I am alternately fascinated and angered by the public's refusal to look beyond the easy arguments and packaged rationales for what the solution might be to prevent yet another mass murder such as what we have seen in Charleston, SC. While I do not discount the intent or the sincerity of those voices, the idea that if we just remove that Confederate flag or tighten up the gun laws, we will have really done something to prevent another Charleston like massacre. This, in my opinion is misguided and misses the point. How have we become so lazy that we readily accept what the media feeds us. We are bombarded daily from multiple sources with stories and opinions about removing the confederate flag and renewing the debate on gun control. As if that were to happen then all of the Dylan Roof's out there would just evaporate. The Confederate flag is just a piece of cloth. Granted it's imbued with all kinds of symbolism but that flag did not murder nine innocent people. As much as it pains me to quote the NRA, they are correct in saying that a hate filled, racist killed nine innocent African Americans, not a Glock Semi Automatic pistol. 

Is it really too difficult to talk about America's history with respect to race relations? Is white privilege such an obtuse subject that it can't be discussed around the water cooler or over dinner? Is the fact that Dylan Roof's racist and murderous rantings were not seen as alarming by his peers not worthy of a national conversation? Is it laziness, is it too hard to get ones head around the idea or are we simply unwilling to acknowledge that racism is alive and well in America and continues to thrive from one generation to the next.

So what can we do?  How about starting a conversation about racism rather than your favorite TV show or how the home team is doing lately. Several months ago Howard Schultz, the CEO of Starbucks, wanted his employees to start a conversation about race relations in America while customers waited for their drinks to be prepared. He was ridiculed and treated to so much derision that he abandoned the idea. Howard where are you when we need you most. 

Motivation matters.

Think about any recent bombing or mass shooting directed at a group of people with something in common such as a religious affiliation, allegiance to a particular cause or country, or simply celebrating an event that they all have in common. All of these attacks no matter their country of origin are seen as acts of terrorism. All were done to terrorize a general group of people, and to make a political statement. It's terrorism by any definition of the word. I'm thinking in particular of the 2013 Boston marathon bombers, Dzhokhar Tsarnaev and his deceased brother, Tamerlan.  Both Muslim, both vowing to make a political statement and to seek revenge for injustices committed against their people. Was there ever any serious consideration given to the "misguided, troubled youth" defense? Or perhaps bullying by American peers in school? No, of course not. They were and are terrorists who sought to frighten and intimidate a group of people assembled for a common purpose.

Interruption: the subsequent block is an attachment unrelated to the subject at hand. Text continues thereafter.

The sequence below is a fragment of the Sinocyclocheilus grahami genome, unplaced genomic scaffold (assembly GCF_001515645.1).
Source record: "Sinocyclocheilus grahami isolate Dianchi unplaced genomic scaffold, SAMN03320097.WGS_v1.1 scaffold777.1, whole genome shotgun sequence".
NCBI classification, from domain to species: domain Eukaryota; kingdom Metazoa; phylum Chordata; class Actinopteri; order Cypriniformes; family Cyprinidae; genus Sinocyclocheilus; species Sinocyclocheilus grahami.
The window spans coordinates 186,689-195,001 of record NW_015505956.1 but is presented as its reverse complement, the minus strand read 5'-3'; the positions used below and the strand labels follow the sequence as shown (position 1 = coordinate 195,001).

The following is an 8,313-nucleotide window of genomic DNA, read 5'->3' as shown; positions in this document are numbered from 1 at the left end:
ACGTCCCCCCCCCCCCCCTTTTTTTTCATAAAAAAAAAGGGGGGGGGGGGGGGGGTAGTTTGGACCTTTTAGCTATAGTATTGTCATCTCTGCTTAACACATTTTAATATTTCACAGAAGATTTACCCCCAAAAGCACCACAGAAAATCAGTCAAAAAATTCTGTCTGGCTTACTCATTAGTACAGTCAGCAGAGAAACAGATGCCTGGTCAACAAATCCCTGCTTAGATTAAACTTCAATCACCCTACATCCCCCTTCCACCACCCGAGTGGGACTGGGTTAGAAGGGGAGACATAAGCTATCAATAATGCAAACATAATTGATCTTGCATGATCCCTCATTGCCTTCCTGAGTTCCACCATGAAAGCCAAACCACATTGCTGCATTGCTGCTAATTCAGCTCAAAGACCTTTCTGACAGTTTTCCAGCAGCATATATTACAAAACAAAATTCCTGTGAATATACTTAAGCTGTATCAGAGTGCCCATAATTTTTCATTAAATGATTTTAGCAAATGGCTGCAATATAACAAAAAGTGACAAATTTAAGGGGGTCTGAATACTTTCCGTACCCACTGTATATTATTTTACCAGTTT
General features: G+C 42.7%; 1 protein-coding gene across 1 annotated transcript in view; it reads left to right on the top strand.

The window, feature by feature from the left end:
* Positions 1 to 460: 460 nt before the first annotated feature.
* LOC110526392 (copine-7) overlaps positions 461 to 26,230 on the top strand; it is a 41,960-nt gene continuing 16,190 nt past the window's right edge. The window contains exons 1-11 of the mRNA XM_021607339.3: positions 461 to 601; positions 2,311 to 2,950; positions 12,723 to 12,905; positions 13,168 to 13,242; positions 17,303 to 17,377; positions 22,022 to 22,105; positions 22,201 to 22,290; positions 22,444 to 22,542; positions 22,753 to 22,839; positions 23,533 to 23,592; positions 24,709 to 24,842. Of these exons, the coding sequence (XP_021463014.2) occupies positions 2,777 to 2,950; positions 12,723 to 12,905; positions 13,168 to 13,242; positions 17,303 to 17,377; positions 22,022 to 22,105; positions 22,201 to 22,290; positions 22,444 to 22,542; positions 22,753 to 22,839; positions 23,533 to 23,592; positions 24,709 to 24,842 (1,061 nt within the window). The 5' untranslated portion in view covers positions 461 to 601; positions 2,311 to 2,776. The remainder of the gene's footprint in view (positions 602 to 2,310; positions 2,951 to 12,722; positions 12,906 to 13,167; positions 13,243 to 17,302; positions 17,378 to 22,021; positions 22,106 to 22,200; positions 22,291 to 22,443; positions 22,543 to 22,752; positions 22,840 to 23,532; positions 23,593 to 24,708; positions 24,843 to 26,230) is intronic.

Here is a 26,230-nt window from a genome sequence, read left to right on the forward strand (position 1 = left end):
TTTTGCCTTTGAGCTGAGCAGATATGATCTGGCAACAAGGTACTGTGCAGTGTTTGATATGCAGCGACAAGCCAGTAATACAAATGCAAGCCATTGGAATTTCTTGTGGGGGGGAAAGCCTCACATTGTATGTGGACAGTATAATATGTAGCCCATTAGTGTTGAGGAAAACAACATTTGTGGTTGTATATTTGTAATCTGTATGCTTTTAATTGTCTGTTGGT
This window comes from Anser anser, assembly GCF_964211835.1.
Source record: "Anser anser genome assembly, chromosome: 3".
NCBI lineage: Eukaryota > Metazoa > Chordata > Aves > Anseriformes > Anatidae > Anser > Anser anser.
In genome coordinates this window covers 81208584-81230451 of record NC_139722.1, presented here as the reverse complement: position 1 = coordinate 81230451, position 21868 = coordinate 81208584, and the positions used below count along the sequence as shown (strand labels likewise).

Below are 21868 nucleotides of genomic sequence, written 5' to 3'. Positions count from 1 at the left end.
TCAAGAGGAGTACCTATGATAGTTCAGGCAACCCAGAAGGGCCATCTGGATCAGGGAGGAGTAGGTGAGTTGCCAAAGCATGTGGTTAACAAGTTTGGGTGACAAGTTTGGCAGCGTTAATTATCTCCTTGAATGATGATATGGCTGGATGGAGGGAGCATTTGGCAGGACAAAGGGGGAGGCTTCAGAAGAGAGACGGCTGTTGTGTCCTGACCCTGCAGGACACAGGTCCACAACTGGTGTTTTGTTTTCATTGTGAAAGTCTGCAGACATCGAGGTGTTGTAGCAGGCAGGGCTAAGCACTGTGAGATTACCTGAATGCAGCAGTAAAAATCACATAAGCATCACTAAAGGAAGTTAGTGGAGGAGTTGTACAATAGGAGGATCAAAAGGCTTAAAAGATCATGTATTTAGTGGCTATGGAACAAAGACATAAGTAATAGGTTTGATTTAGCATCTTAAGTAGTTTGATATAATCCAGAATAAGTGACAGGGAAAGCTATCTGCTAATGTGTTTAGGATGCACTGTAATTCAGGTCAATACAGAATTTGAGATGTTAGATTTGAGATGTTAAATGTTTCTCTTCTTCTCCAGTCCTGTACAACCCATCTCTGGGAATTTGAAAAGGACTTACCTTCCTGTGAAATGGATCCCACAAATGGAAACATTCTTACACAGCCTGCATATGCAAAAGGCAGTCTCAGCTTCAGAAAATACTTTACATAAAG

Dylann Roof

How is it possible that Dylann Roof, a self proclaimed white supremacist who identified with the Apartheid countries of South Africa and stated at the time of the killings that he, "needed to kill black people" is not seen as a homegrown terrorist. By what stretch of the imagination can his murdering of nine church going African Americans not be designed to intimidate, frighten and send a political message to other African Americans. Yet, just 48 hours later news media outlets are pursuing stories about Dylann Roof's "troubled and misguided adolescence." In the absence of any psychiatric history to suggest otherwise, of which there is none. He is a terrorist yet he is not labeled as such. Why is that? An article appearing in today's Washington, Post speaks to this very well. You can read that here.  

A police officer clears the area after a bomb threat came in as parishioners exit a memorial service at Morris Brown AME Church for the nine people killed Wednesday during a prayer meeting inside a historic black church in Charleston, S.C., Thursday, June 18, 2015. (AP Photo/David Goldman)

A police officer clears the area after a bomb threat came in as parishioners exit a memorial service at Morris Brown AME Church for the nine people killed Wednesday during a prayer meeting inside a historic black church in Charleston, S.C., Thursday, June 18, 2015. (AP Photo/David Goldman)

As much as we might want to think that events such as this are isolated acts. They are in fact representative of a festering, insidious current of racism in this country that needs to be uncovered and called out whenever it rears it's ugly head. Just one example to consider. For what purpose would a bomb threat be made directed at a group of mourners if not to threaten and intimidate. We have much to talk about in this country. Having the will to do that is a different story altogether.